Creating a Team of Leaders…By Giving Up Control…

Turning Over Control

Our daughter, Katy, turns 16 next month, so she’s practicing her driving any chance she gets. As I sit in the passenger seat, I find myself—probably more often than I’d like—sweating, gritting my teeth, and pushing my foot against the floorboard (trying to hit the brakes that aren’t there!). For me, giving up control is hard. It would be easier and more comfortable to just do the driving myself…but then I consider all the benefits of having a third driver, especially for those times when each of our 3 kids are in separate places; and I recognize my responsibility for preparing her for more and more freedom that—whether I like it or not—will inevitably come. So, I continue to hand her the keys and enter on the passenger side…

I find that issue of control—much like that of parents teaching kids to drive—is prevalent at NASA. Underlying messages like, “We can do it best here. Just leave us alone. They won’t take care of business the way we do. They don’t understand.” All the “theys” we speak about are often other NASA team members.  Again, giving up control is hard, but now, more than ever, we need to solve big challenges as a team and recognize that “together, everyone achieves more.”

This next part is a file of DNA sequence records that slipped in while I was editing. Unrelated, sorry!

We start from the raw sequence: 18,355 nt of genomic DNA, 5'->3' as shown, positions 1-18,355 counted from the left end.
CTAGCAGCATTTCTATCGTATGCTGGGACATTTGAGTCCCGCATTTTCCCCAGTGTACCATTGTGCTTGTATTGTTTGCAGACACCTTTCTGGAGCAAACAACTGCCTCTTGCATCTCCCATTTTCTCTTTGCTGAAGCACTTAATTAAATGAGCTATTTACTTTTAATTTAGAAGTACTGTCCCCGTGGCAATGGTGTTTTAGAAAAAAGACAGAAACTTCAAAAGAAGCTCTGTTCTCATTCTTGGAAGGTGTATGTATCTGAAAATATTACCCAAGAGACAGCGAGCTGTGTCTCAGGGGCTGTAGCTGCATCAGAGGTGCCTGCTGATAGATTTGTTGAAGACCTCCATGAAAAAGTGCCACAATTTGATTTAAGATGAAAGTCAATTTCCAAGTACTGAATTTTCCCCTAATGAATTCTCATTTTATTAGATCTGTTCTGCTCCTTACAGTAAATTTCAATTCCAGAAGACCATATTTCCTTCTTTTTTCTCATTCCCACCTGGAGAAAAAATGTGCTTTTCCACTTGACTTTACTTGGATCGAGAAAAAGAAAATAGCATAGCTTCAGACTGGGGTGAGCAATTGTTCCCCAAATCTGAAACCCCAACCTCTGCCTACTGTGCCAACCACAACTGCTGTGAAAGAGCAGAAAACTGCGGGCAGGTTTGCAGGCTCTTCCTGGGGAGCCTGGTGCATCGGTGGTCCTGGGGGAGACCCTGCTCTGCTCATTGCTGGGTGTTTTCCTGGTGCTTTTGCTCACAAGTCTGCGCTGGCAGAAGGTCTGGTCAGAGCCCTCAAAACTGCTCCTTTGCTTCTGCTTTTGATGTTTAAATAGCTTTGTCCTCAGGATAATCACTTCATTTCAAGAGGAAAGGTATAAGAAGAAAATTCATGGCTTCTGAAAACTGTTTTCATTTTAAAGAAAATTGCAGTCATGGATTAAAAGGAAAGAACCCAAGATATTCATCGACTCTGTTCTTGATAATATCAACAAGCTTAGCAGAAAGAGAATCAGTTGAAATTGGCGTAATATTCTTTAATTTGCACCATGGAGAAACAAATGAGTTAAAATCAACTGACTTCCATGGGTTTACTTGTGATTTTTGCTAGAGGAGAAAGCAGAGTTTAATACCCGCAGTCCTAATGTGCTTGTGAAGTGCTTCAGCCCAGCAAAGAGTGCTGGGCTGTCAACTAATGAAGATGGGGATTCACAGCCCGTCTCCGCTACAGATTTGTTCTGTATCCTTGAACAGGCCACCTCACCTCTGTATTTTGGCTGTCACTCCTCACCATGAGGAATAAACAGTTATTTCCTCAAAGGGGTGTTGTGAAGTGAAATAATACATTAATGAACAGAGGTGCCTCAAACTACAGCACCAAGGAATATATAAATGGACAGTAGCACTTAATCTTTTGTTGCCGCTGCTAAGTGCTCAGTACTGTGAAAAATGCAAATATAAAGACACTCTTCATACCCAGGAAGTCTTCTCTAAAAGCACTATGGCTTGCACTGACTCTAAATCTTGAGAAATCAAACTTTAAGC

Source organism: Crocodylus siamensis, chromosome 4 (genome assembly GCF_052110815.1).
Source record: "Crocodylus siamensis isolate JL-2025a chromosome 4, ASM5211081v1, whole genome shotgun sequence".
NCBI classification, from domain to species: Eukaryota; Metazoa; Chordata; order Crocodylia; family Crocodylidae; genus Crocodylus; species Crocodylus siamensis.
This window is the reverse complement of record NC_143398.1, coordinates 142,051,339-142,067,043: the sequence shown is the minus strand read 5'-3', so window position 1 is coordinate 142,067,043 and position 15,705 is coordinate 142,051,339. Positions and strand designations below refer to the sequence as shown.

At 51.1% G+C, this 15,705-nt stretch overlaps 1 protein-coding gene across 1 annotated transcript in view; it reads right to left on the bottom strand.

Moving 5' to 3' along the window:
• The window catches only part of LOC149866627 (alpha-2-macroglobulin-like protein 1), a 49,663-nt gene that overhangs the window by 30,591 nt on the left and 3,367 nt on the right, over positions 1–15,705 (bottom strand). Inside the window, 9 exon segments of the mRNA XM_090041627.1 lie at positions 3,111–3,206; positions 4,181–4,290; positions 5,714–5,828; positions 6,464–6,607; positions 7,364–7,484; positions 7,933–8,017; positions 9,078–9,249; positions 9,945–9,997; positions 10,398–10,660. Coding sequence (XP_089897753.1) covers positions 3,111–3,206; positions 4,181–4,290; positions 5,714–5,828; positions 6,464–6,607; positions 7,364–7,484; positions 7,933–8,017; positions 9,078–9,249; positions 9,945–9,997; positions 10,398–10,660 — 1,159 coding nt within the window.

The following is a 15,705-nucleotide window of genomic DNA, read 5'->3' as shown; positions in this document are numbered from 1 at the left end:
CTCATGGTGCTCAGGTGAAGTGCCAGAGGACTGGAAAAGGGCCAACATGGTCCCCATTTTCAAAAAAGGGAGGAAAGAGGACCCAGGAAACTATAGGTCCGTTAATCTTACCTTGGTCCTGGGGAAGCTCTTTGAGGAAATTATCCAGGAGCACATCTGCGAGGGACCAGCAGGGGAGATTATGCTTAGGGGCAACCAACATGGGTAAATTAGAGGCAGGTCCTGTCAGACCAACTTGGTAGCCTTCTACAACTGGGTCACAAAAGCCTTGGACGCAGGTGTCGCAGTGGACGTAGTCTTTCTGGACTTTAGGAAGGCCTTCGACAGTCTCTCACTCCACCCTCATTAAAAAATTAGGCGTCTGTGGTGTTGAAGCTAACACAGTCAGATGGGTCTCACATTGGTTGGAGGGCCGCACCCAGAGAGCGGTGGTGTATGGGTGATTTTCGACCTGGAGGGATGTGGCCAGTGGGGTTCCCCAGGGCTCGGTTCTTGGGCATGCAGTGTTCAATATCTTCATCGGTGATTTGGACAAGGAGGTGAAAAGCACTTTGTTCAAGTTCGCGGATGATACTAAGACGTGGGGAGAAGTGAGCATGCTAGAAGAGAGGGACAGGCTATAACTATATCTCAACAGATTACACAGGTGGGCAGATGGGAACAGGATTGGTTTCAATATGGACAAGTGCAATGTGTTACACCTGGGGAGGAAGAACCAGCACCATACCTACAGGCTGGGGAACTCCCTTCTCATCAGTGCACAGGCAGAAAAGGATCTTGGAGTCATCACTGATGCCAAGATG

That’s why I like to say “Everyone Contributes…Mission Success Takes a Team.”

To learn more, check out my summary of A Team of Leaders: Empowering Every Member to Take Ownership, Demonstrate Initiative, and Deliver Results by Paul Gustavson & Stewart Liff.  Click here to continue.

What is the Legacy of Your Leadership?

I never thought about leaving a tennis legacy. I always thought about leaving a legacy of fulfillment, living out your dreams, and giving back. - Serena Williams

Just about anyone can make an organization look good in the short-term—by launching a flashy new program or product, drawing crowds to a big event, or slashing the budget to boost the bottom line.  But leaders who leave a legacy take a different approach.  They lead with the long-term in mind.

When all is said and done, your ability as a leader will be judged by how well your team did after you were gone.  That’s the last of Maxwell’s 21 Laws of Leadership, the Law of Legacy:  “A Leader’s Lasting Value is Measured by Succession.”

Click here to learn more.